Convicted killer of Israelis finds friends on the Jewish left
A Palestinian terrorist who murdered two Hebrew University of Jerusalem students has found a new ally, the far-left Jewish Voice for Peace (JVP) group. How mainstream Jewish liberal groups respond will be telling.
The killer, Rasmea Odeh, is locked in a battle, initiated by the Obama administration, to deport her for lying about her terrorist past. It all began in February 1969, when the 20-year-old Odeh, together with a fellow member of the Popular Front for the Liberation of Palestine (PFLP), set off a bomb in a Jerusalem supermarket. Two Hebrew University students who were shopping in the store, Edward Jaffe and Leon Kanner, were killed.
Odeh and her accomplice were soon arrested. It didn’t take long for the authorities to build an airtight case. Bomb-making materials, including explosives, had been found in Odeh’s home. She confessed to the bombing within a day of her arrest, provided details of the operation and even made a videotaped reconstruction of how she planted the bombs. Her co-conspirators also confessed, and they all implicated each other. (Later, in a documentary film, one of her comrades named Odeh as the mastermind of the attack.)
Not surprisingly, Odeh was convicted of the two murders. She was also convicted of membership in a terrorist organization, the PFLP. Odeh was sentenced to life imprisonment, but in 1980 she was released in a prisoner exchange. In 1995, she moved to the U.S., and in 2004 received American citizenship.
In 2013, federal immigration officials became aware of Odeh’s background and took a second look at the forms she filled out when applying for citizenship. The form asked if she had ever been convicted of a crime; she wrote, “No.” The Obama administration indicted her on charges of immigration fraud.
Odeh was convicted and ordered deported to Jordan. But an appeals court ruled last year that her lawyers were wrongly denied permission to argue that Odeh lied on the forms because she suffered “post-traumatic stress disorder” while imprisoned in Israel. A new trial is set to begin May 16.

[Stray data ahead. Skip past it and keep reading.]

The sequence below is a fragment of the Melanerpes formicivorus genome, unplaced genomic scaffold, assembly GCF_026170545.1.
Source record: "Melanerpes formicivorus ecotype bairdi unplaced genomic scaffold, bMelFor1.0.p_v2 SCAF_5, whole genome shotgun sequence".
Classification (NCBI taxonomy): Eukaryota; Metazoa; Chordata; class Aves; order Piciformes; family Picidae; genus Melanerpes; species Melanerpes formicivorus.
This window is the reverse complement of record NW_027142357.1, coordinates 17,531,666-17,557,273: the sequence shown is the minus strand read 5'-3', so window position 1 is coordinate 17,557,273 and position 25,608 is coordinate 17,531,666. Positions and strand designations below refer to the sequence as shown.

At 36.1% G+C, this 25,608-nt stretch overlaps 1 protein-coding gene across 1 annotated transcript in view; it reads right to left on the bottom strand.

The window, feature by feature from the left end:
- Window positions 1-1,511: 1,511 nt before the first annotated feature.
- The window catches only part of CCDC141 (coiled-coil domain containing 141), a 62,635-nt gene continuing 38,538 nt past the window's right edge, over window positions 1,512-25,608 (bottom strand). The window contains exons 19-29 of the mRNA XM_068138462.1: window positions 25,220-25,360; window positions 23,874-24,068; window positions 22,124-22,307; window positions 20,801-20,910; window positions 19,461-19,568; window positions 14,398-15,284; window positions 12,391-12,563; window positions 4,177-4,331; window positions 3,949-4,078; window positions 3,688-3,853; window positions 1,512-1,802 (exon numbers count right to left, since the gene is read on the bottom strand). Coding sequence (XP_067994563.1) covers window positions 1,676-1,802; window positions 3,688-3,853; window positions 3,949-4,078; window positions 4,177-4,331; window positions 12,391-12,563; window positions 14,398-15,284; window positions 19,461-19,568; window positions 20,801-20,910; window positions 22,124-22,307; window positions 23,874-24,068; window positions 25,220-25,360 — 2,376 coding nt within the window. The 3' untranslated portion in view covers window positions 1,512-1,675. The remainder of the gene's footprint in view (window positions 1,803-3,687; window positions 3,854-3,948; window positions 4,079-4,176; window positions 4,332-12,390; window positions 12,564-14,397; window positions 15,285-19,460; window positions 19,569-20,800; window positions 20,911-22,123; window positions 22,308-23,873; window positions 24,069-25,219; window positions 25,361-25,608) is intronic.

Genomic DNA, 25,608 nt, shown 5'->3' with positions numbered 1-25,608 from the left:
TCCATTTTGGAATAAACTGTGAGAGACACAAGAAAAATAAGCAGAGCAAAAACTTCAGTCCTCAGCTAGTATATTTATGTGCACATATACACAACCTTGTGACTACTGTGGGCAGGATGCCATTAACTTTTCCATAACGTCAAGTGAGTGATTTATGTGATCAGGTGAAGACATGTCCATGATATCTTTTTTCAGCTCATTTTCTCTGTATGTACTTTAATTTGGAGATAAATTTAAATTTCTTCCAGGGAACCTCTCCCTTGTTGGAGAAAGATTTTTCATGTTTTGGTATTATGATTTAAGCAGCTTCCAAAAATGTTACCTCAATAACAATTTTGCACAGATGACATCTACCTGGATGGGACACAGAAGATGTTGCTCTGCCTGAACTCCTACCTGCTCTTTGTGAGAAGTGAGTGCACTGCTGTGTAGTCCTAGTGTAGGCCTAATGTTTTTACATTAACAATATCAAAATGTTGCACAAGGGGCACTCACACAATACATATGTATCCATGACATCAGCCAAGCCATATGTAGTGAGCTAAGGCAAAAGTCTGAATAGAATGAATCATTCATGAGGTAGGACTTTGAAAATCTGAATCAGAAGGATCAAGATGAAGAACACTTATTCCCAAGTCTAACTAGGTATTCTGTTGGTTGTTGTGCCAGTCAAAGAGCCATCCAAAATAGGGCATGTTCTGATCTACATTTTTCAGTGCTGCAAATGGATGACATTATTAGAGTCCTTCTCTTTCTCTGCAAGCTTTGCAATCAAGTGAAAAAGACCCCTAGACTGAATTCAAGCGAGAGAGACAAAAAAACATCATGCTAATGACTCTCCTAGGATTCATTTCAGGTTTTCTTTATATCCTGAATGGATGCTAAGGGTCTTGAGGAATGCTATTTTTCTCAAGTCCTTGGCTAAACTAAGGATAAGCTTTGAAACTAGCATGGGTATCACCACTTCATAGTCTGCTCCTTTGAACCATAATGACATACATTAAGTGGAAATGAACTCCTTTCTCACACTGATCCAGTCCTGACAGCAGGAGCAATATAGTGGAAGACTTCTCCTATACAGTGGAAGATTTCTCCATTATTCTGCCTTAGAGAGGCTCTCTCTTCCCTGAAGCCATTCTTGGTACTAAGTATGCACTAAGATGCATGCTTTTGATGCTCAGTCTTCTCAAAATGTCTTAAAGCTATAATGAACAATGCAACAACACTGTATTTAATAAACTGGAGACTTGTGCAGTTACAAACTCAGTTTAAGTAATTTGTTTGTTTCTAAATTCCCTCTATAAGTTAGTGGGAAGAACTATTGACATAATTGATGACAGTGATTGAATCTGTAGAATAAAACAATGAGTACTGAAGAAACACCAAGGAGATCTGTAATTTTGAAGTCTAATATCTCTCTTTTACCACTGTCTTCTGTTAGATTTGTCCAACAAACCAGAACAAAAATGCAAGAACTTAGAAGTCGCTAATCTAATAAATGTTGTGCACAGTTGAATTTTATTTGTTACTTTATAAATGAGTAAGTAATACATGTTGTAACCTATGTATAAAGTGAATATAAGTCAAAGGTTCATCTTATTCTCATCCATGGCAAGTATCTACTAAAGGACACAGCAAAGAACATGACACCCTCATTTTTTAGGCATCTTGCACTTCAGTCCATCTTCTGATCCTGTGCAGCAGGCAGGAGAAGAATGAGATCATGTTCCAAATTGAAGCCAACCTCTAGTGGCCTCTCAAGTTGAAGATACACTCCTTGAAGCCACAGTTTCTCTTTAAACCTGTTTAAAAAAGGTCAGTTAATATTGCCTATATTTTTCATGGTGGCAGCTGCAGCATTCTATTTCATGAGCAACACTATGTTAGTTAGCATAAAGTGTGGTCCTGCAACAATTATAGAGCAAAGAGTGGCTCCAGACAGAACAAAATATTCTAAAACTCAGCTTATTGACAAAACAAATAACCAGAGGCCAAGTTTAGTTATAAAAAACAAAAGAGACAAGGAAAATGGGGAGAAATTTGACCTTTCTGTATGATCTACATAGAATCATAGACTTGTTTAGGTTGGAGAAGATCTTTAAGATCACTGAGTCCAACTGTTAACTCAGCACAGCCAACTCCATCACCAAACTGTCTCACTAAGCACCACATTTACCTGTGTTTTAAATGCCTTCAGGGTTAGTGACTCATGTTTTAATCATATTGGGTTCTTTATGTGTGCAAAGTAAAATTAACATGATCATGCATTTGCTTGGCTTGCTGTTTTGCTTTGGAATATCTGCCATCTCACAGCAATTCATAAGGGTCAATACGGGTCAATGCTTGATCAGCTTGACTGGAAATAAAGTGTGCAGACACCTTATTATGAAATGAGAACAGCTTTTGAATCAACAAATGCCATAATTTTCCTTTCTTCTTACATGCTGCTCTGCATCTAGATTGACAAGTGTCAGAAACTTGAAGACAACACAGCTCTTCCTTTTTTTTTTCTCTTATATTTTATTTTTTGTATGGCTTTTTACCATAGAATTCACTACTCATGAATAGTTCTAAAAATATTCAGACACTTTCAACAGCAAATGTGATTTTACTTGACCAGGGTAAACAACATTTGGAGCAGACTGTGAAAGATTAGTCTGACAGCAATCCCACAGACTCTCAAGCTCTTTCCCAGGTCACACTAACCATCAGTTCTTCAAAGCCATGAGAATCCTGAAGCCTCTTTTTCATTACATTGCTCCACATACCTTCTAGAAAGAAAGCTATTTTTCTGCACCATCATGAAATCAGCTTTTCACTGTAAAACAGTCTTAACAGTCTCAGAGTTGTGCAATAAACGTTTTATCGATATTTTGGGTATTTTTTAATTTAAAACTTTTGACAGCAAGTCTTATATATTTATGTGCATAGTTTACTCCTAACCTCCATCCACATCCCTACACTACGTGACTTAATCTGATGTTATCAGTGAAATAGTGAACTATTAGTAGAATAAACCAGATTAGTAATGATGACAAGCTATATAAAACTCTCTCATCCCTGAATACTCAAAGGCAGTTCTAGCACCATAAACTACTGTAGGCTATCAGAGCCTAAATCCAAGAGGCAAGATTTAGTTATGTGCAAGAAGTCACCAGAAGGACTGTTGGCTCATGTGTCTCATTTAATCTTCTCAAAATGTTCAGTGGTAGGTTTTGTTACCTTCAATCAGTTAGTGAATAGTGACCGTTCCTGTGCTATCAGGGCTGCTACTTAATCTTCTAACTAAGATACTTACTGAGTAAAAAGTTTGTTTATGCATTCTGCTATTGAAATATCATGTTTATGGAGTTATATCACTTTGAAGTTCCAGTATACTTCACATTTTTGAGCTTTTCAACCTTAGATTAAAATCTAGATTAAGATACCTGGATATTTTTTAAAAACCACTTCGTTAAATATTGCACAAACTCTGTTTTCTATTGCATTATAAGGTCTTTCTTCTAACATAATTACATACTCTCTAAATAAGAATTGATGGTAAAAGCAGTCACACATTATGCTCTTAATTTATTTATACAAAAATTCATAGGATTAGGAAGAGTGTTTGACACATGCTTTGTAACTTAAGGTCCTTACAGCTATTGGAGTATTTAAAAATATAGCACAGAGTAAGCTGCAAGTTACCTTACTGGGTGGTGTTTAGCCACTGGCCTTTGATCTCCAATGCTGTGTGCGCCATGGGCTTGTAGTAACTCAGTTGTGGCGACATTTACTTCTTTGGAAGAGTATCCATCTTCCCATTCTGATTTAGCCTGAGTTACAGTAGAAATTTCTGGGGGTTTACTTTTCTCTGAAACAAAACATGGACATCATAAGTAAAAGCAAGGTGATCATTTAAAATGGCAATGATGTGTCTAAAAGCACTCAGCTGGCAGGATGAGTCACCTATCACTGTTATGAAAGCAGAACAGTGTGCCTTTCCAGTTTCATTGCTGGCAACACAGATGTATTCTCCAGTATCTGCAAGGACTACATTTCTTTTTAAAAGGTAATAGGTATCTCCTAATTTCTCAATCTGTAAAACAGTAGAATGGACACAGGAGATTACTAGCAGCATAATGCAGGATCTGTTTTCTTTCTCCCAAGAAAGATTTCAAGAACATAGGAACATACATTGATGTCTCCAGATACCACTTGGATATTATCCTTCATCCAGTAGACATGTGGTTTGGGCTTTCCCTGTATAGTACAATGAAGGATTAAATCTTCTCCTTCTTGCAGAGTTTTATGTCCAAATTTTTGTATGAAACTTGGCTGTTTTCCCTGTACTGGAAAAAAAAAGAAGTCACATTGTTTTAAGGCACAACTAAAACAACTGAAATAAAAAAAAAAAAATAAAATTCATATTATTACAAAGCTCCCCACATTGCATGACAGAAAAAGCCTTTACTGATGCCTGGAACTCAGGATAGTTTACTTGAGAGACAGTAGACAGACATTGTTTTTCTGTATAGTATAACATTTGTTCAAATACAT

Since she has so little chance of prevailing in court on the merits, Odeh has been desperately trying to create political pressure that she hopes will influence the legal process.
Odeh found allies in the Arab-American community in Chicago, where she lives. That’s disheartening, because one would like to think that the Arab-American community is as horrified by Odeh’s terrorism as everyone else.
As it turned out, though, Odeh’s Arab-American allies have proven rather ineffective. The Arab-American Action Network (AAAN), for which Odeh works, has formed its defense of her around two arguments. One is that Odeh “misunderstood” the question on the form; that’s obviously absurd.
The AAAN’s second line of defense is that Odeh confessed to the bombings only after several weeks of “torture” and “sexual abuse” by Israeli interrogators. That, of course, conflicts with the fact that Odeh confessed after just one day in jail. And the AAAN has no way to explain the bombs found in Odeh’s apartment, the statements of her co-conspirators or her undisputed involvement with a terrorist group.
So Odeh has been looking for other allies. And she’s found one—on the edges of the Jewish community. The far-left JVP has announced that Odeh will be one of the featured speakers at its national conference, in Chicago, at the end of March.
JVP was founded by three undergraduates at the University of California, Berkeley. It’s ironic that an organization founded by college students should be embracing someone who murdered two college students. I suppose as long as she didn’t murder any members of JVP, they don’t consider her to be the enemy.
JVP is pretty much as far to the left as you can get in the American Jewish world. The Anti-Defamation League has called it “the most influential anti-Zionist group in the United States.” JVP is well-known for supporting the anti-Israel Boycott, Divestment and Sanctions campaign and wholeheartedly endorsing the Black Lives Matter platform, which charges Israel with “genocide” and “apartheid.” In other words, the “Jewish” in JVP’s title is essentially a cover for anti-Israel activities.
The problem is when left-wing Jewish groups that are not as radical as JVP start to treat JVP as legitimate, instead of as a pariah. Note, for example, that JVP’s director spoke at J Street’s 2011 national conference. After Odeh speaks at the JVP gathering in March, she will surely look for other audiences in the Jewish community. She needs them to soften her image and create pressure against her deportation.
Mainstream Jewish liberal groups need to understand that Odeh represents a red line. Anyone who gives a platform to this convicted murderer will be crossing that line. If groups like Americans for Peace Now, Ameinu (Labor Zionists) and others in their camp want to maintain their credibility and be taken seriously in the Jewish community, they need to make it unequivocally clear, right now, that they reject JVP’s hosting of Odeh and will never have anything to do with her.
Stephen M. Flatow, a vice president of the Religious Zionists of America, is an attorney in New Jersey and the father of Alisa Flatow, who was murdered in an Iranian-sponsored Palestinian terrorist attack in 1995.